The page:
Earlier this week, Anthony Byrne, the Chairman of the Joint Parliamentary Committee on Intelligence and Security and the Labor member for Holt, exposed the Gillard government for its failure to protect Australia's national security.
He said it was 'disgraceful' and 'astonishing' that the intelligence agencies tasked to protect our country have had their budgets slashed by this government.
It could not have come at a worse time. In recent weeks we have seen terrorist incidents in Boston and London and we are all too familiar with the carnage that followed previous bombings in London, Madrid, Bali and Jakarta.
We have had the director-general of ASIO, David Irvine, warn of the dangers posed by the radicalisation of up to 200 Australians who volunteered to fight in Syria, many on the side of the jihadist group Jabhat al-Nusra, and we have seen ASIO, in their written submission to a parliamentary inquiry, say ‘We are likely to see the emergence of new domestic extremists in 2013, either individually or in small groups’.
ASIO's chief David Irvine has said, in a speech to a Security in Government conference in September last year, that his organisation 'is currently managing around 200 active counter-terrorism investigations of various urgency and significance.' This is a high number by any standard.
And we have the national security strategy released by the Prime Minister earlier this year confirming that in Australia four terrorist plots have been disrupted and 23 people convicted of terrorism related charges since 2001. We are all too familiar with the foiled attacks on Sydney's Holsworthy army barracks and Lucas Heights nuclear reactor but there are clearly others.
In light of this disconcerting strategic environment, I therefore cannot for the life of me understand why the Gillard government has significantly cut funding to our national security agencies, but that is what they have done.
ASIO's submission to the parliamentary inquiry states, at page 9, that 'revenue from government in 2011-12 was 328.1 million, a decrease of 16.8 million from the 2010-11 financial year'. It goes on to say ‘ASIO's budgetary situation will continue to place pressure on our ability to meet the expectations of Government and the Australian public’.
As a result, ASIO is looking at a series of options including 'reducing our overseas presence'; 'reducing our foreign engagement for training and capability development purposes'; and 'reducing the amount of domestic and overseas travel undertaken by ASIO officers'.
What is more, due to funding constraints ASIO is unable to increase its full-time staff by 130 to 1,860, the number identified in the Taylor review as optimal for the agency. Again in the words of the submission, 'overall staff growth has been deferred indefinitely'.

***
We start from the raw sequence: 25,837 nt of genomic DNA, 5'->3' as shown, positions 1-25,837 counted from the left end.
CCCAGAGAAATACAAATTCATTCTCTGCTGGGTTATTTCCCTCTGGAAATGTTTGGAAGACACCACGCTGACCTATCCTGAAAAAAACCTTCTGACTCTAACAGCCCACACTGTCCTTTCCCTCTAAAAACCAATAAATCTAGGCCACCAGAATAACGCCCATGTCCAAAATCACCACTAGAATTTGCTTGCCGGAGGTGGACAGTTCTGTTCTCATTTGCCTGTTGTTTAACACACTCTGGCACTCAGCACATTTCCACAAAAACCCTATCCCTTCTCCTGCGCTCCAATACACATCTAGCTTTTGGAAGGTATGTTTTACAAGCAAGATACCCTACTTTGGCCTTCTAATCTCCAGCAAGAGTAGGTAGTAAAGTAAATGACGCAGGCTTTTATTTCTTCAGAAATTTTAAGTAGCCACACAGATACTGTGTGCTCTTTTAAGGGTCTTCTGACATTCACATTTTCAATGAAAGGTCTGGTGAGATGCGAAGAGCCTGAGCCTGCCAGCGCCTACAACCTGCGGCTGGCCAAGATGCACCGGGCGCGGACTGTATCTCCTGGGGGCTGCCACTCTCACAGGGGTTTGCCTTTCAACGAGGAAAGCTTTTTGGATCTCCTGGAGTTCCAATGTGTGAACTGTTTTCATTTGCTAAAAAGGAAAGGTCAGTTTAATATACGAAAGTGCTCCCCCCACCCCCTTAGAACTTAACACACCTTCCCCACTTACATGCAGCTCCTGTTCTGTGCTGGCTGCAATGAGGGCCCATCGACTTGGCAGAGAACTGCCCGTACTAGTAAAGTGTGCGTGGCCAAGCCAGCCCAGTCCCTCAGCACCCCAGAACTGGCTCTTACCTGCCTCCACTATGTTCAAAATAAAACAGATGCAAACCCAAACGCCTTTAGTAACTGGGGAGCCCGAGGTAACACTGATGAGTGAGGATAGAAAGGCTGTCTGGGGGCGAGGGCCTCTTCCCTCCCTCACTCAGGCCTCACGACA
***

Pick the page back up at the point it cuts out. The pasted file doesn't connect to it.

The government clearly does not get the reality of today's terrorist threat.
When releasing the national security strategy, the Prime Minister described a 'post 9/11 era' where in her words 'the behaviour of states, not non-state actors, will be the most important driver and shaper of Australia's&8230; security thinking'. But this would seem to be at odds not only with recent statements by security chiefs but also with the mounting evidence of the international and domestic terrorist threat.
What concerns me even more is that ASIO is not alone in having its budget cut.
The Australian Federal Police, which was increased from around 2,000 officers to 6,000 under John Howard, lost 133 million last year and another 45 million from this year in their budget.
Australian Customs have lost more than 61 million and 120 staff.
The Australian Crime Commission have lost nearly 200 staff, or 40 per cent of their current numbers. And the quantum of money actually delivered by the Prime Minister to counter cyberwarfare, an area of real concern, has fallen significantly short of what was promised.
One can add to this list the woeful record of the government's border protection policies, which have seen more than 40,000 unauthorised arrivals in the last few years swamping the security agencies' ability to conduct sufficiently comprehensive or effective security checks. Indeed, in recent days we have learnt that a suspected Egyptian terrorist was held in a low-security detention facility. Fancy the irony of taking tens of millions of dollars away from ASIO but having to find 6&189; billion to fund a border protection blow-out, a problem that was created by this government.
On top of this there are the government's shameful cuts to Defence of nearly 25 billion.
This government's record on national security has been extremely disconcerting. We know the election will be fought on the economy but national security is equally important.